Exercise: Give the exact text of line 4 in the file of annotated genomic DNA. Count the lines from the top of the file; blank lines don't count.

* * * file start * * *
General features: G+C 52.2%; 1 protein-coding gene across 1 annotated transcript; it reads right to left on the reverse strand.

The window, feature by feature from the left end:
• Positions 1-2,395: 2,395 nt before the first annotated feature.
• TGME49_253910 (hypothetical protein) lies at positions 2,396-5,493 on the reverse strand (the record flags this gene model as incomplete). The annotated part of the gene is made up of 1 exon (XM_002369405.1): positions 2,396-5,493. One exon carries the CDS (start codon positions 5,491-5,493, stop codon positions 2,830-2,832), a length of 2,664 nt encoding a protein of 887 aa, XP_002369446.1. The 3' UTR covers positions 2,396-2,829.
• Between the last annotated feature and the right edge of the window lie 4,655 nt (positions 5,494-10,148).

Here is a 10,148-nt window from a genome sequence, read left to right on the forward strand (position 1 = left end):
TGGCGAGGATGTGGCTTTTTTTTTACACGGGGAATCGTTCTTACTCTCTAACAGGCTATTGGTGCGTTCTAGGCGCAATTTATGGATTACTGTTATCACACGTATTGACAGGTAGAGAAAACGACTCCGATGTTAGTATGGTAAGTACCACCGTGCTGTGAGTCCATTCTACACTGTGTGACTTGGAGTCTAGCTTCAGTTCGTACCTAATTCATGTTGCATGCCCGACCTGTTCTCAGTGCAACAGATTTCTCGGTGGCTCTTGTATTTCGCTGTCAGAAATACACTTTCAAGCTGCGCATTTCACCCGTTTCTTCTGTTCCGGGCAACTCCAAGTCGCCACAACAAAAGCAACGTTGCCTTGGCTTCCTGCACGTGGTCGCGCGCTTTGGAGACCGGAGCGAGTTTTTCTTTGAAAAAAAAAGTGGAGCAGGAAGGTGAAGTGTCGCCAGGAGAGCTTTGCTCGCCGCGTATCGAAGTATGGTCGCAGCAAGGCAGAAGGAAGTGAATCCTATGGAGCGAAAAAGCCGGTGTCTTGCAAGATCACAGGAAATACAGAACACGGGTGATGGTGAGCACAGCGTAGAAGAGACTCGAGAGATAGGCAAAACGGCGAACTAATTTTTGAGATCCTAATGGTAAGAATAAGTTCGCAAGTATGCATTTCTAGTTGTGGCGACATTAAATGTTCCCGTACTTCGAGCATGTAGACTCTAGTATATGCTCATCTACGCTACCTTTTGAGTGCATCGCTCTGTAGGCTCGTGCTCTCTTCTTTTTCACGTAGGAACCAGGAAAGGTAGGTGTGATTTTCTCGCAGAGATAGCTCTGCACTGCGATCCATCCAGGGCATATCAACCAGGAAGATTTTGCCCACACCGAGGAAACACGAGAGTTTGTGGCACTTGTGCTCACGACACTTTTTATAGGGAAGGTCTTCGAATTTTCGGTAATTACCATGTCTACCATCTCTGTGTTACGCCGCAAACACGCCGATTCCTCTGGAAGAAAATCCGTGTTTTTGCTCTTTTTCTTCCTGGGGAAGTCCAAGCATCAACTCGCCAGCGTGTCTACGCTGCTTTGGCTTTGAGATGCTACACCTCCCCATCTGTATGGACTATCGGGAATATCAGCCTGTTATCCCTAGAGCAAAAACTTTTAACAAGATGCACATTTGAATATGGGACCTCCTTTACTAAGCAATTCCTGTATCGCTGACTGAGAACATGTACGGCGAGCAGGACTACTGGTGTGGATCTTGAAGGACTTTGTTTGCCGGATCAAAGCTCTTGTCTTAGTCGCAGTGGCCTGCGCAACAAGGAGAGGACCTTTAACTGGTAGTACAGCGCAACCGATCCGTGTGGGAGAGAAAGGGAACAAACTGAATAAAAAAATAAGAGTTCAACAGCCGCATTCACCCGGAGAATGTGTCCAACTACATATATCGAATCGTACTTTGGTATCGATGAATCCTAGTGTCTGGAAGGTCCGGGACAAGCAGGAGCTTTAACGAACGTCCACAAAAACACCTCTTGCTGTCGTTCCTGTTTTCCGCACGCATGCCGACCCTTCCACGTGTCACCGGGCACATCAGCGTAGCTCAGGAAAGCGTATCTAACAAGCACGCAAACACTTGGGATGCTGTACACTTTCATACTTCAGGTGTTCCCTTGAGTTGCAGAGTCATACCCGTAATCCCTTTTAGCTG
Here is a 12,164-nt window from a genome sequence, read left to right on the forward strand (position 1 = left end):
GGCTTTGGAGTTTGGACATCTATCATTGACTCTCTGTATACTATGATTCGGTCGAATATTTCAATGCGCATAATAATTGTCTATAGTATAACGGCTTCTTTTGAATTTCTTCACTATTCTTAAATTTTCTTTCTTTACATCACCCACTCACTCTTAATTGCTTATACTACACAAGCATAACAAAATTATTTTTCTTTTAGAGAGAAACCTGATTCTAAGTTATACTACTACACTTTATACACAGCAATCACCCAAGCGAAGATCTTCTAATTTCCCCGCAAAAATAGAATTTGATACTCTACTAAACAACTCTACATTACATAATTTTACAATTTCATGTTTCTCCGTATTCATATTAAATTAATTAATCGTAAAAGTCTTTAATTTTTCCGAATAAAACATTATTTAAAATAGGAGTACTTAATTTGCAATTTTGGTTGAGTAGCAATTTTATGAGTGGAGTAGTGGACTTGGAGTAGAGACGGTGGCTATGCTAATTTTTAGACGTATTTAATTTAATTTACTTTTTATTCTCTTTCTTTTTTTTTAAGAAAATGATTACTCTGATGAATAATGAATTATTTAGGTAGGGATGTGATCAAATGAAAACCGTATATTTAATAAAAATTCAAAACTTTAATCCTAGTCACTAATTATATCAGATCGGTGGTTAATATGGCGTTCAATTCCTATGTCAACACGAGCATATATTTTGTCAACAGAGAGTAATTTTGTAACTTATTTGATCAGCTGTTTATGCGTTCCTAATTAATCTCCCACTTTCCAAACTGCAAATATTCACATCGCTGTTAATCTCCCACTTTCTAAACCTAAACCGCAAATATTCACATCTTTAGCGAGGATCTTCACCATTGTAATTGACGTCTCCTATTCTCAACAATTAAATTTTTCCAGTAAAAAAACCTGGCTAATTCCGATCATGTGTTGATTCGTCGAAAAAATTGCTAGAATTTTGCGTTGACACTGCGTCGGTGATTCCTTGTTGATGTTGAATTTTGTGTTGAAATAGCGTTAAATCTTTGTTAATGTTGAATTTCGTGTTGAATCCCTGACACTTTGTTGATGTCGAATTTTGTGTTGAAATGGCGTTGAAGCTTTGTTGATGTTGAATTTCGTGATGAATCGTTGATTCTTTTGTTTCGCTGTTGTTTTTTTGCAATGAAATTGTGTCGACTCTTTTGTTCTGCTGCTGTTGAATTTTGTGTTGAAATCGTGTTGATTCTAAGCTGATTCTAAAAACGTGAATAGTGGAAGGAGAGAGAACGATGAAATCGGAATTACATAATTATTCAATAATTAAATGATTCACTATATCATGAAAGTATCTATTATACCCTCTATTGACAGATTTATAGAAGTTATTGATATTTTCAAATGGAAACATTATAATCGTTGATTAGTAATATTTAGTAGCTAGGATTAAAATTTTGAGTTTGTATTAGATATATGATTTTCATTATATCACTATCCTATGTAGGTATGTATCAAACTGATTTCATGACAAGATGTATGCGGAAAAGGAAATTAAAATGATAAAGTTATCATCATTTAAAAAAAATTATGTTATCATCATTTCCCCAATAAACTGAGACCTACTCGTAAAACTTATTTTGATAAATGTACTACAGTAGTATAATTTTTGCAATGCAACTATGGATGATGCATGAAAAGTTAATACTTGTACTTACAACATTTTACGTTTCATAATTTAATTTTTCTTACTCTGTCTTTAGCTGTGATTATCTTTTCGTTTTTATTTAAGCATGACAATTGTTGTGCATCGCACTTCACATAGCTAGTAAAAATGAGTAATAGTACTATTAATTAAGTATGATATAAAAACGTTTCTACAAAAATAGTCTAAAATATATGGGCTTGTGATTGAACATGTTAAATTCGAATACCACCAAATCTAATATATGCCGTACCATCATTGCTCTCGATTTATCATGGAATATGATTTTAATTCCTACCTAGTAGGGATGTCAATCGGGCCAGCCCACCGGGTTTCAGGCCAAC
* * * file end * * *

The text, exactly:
• TGME49_253910 (hypothetical protein) lies at positions 2,396-5,493 on the reverse strand (the record flags this gene model as incomplete). The annotated part of the gene is made up of 1 exon (XM_002369405.1): positions 2,396-5,493. One exon carries the CDS (start codon positions 5,491-5,493, stop codon positions 2,830-2,832), a length of 2,664 nt encoding a protein of 887 aa, XP_002369446.1. The 3' UTR covers positions 2,396-2,829.